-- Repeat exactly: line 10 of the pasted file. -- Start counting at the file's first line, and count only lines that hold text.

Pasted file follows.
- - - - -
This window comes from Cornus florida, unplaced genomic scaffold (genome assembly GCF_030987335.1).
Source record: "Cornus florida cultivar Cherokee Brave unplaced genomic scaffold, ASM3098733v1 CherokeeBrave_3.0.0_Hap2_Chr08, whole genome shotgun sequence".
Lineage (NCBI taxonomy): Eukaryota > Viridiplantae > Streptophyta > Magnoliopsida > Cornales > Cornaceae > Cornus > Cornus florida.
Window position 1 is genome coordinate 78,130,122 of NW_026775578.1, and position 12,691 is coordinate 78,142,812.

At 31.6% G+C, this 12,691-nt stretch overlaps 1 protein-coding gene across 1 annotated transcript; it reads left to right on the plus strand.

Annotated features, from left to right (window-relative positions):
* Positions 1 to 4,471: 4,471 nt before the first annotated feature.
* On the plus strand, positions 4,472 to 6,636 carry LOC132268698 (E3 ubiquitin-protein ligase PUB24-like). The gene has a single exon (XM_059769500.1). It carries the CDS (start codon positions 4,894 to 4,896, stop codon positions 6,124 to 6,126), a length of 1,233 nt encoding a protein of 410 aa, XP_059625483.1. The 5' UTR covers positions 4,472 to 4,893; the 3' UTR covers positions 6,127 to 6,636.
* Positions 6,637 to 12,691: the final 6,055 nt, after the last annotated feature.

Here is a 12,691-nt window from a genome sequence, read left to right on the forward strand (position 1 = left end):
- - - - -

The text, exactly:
Here is a 12,691-nt window from a genome sequence, read left to right on the forward strand (position 1 = left end):